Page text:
Goal: Terror and terrorism have been prominent features of Western political culture since the French Revolution. For the most part, modern terrorism is of European origin, and the ideas, goals, and methods of European terrorists have inspired terrorists in non-Western nations.
Content: This course familiarizes students with the ideology, motivation, and methods of numerous terrorist groups of the last two centuries in order to provide a basis for an understanding of contemporary terrorist organizations. Generally, the course will stress the motivation and goals of terrorist organizations and governments that use terror to achieve their policy goals. Specifically, we will address anarchy and revolutionary terrorism in nineteenth century Europe, European domestic terrorism in the 1960s and 1970s, twentieth century liberation and separatist movements, and Middle Eastern terrorism.
Taught: Alternate Years.
Prerequisite: None.
Gen. Ed. Category: Synthesizing.
Credit: 3 hours; cross-listed as HIS 348.
 
351: Nuclear Weapons.
Goal: To familiarize students with the development and role of nuclear weapons in the international system.
Content: This course examines the impact of nuclear weapons on politics, society and culture, focusing, although not exclusively on the American experience. Topics covered include the Manhattan Project, the atomic bombing of Japan, the impact of nuclear weapons on the Cold War, and future prospects for proliferation and terrorism.
Taught: Alternate years.
Prerequisite: None.
Gen. Ed. Category: Synthesizing.
Credit: 3 hours.


Political Science (POL) Other Course Descriptions

245: Model United Nations.
Goal: To inform students of the history and operation of the UN and to prepare them for participation in Model UN conferences through the development of oral speaking, critical analysis, and writing skills. It serves as a preparatory course for students interested in participating in Model UN conferences.
Content: The course will examine to the origins, structure, and functioning of the United Nations. Students will also be taught public speaking and debating skills, and will gain important cooperation, negotiation, critical analysis, and writing skills through the writing of resolutions on key issues facing the international community. Students will also be required to participate in simulations of UN sessions.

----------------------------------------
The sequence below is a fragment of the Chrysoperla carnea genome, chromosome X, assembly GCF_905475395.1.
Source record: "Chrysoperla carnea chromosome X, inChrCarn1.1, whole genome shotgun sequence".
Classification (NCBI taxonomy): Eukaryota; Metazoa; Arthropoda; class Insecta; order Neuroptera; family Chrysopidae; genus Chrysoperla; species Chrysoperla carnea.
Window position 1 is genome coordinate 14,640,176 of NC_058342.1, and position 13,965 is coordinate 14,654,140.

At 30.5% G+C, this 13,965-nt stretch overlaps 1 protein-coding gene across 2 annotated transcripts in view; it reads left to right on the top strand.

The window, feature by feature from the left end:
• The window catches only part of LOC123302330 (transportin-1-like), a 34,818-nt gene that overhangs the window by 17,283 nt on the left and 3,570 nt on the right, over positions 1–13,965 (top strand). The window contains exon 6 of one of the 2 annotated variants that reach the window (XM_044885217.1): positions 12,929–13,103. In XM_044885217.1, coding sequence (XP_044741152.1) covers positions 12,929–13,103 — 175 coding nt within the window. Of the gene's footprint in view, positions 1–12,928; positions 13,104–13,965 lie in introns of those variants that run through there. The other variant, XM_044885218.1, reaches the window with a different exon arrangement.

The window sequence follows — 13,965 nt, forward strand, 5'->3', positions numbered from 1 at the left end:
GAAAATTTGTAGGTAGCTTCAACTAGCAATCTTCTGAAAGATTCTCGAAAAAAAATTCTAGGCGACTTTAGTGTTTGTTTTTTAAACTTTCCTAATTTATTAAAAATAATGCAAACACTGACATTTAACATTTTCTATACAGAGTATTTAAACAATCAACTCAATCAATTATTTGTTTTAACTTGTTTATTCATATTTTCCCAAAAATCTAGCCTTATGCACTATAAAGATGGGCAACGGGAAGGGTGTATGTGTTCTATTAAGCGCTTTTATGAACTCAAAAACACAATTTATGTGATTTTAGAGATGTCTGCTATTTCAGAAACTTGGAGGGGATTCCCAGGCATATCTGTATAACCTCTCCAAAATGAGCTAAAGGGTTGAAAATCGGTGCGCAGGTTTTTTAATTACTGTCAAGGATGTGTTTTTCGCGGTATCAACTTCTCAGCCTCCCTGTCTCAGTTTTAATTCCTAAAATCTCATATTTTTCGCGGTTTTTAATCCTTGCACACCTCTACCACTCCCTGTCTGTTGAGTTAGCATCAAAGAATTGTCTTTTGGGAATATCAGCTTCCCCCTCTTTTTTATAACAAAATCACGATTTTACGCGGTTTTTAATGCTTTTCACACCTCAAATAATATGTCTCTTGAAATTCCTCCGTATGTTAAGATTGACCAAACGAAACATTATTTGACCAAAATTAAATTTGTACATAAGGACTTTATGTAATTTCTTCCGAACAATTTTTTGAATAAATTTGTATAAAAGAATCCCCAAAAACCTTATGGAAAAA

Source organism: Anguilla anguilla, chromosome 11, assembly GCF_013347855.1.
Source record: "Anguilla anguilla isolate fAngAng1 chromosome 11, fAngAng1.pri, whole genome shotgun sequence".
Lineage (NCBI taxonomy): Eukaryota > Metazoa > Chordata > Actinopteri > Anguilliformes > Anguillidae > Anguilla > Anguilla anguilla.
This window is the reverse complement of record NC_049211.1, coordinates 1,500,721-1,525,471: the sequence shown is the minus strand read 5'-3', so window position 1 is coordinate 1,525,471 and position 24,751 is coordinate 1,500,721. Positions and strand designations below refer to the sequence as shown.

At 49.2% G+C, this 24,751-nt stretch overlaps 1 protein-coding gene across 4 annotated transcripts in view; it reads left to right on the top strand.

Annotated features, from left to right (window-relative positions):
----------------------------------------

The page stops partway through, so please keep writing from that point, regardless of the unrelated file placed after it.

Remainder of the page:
Taught: Fall.
Prerequisite: Permission of the instructor.
Credit: 1 hour; Credit/No Credit grade option only; course is mandatory for students who wish to participate in Model UN conferences, although that requirement may be waived by permission of the instructor. Students may repeat this course two times for a maximum of three semester hours.

300: Foundations of Political Thought.
Goal: To introduce students to political theory's treatment of central political and moral issues, such as human nature, power, community, equality, liberty, and democracy.
Content: Students will read and analyze the contributions of political thinkers including Aristotle, Plato, Machiavelli, Hobbes, Locke, Mill, Rousseau, and Marx. The course will close with an analysis of treatment of some of these issues by contemporary political thinkers.
Taught: Fall.
Credit: 3 hours.
 
305: Democracy and Democratization in the Contemporary World.
Goal: Students will the methods of political thought and comparative politics to examine the core concepts of democracy, the spread of democracy in the contemporary world and key differences between presidential, parliamentary, and semi-presidential systems.